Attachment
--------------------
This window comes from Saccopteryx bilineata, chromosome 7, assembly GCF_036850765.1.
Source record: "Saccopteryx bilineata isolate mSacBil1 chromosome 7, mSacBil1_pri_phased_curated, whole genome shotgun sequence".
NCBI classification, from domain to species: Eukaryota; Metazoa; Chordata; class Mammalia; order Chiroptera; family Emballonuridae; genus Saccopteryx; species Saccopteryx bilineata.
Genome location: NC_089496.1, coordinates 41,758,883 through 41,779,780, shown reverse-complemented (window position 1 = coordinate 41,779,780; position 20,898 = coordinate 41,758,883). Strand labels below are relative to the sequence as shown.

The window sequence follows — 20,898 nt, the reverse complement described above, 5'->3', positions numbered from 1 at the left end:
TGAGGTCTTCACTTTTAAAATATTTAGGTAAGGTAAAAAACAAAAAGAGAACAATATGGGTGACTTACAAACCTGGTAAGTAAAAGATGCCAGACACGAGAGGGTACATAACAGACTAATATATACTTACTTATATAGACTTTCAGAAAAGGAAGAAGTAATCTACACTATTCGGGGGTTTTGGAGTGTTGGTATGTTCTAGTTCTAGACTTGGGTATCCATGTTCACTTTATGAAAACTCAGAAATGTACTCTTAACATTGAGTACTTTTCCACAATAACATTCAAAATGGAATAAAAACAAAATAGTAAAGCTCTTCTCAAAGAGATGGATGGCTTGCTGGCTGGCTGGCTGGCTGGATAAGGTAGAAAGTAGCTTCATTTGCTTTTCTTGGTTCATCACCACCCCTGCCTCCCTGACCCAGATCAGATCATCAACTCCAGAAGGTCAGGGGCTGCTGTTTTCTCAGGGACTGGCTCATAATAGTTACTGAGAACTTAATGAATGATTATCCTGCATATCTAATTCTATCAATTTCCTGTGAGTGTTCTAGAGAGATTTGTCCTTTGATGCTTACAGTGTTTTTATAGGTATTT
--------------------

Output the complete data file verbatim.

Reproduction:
This window comes from Saccopteryx bilineata, chromosome 7, assembly GCF_036850765.1.
Source record: "Saccopteryx bilineata isolate mSacBil1 chromosome 7, mSacBil1_pri_phased_curated, whole genome shotgun sequence".
NCBI classification, from domain to species: Eukaryota; Metazoa; Chordata; class Mammalia; order Chiroptera; family Emballonuridae; genus Saccopteryx; species Saccopteryx bilineata.
Genome location: NC_089496.1, coordinates 41,758,883 through 41,779,780, shown reverse-complemented (window position 1 = coordinate 41,779,780; position 20,898 = coordinate 41,758,883). Strand labels below are relative to the sequence as shown.

The window sequence follows — 20,898 nt, the reverse complement described above, 5'->3', positions numbered from 1 at the left end:
TGAGGTCTTCACTTTTAAAATATTTAGGTAAGGTAAAAAACAAAAAGAGAACAATATGGGTGACTTACAAACCTGGTAAGTAAAAGATGCCAGACACGAGAGGGTACATAACAGACTAATATATACTTACTTATATAGACTTTCAGAAAAGGAAGAAGTAATCTACACTATTCGGGGGTTTTGGAGTGTTGGTATGTTCTAGTTCTAGACTTGGGTATCCATGTTCACTTTATGAAAACTCAGAAATGTACTCTTAACATTGAGTACTTTTCCACAATAACATTCAAAATGGAATAAAAACAAAATAGTAAAGCTCTTCTCAAAGAGATGGATGGCTTGCTGGCTGGCTGGCTGGCTGGATAAGGTAGAAAGTAGCTTCATTTGCTTTTCTTGGTTCATCACCACCCCTGCCTCCCTGACCCAGATCAGATCATCAACTCCAGAAGGTCAGGGGCTGCTGTTTTCTCAGGGACTGGCTCATAATAGTTACTGAGAACTTAATGAATGATTATCCTGCATATCTAATTCTATCAATTTCCTGTGAGTGTTCTAGAGAGATTTGTCCTTTGATGCTTACAGTGTTTTTATAGGTATTT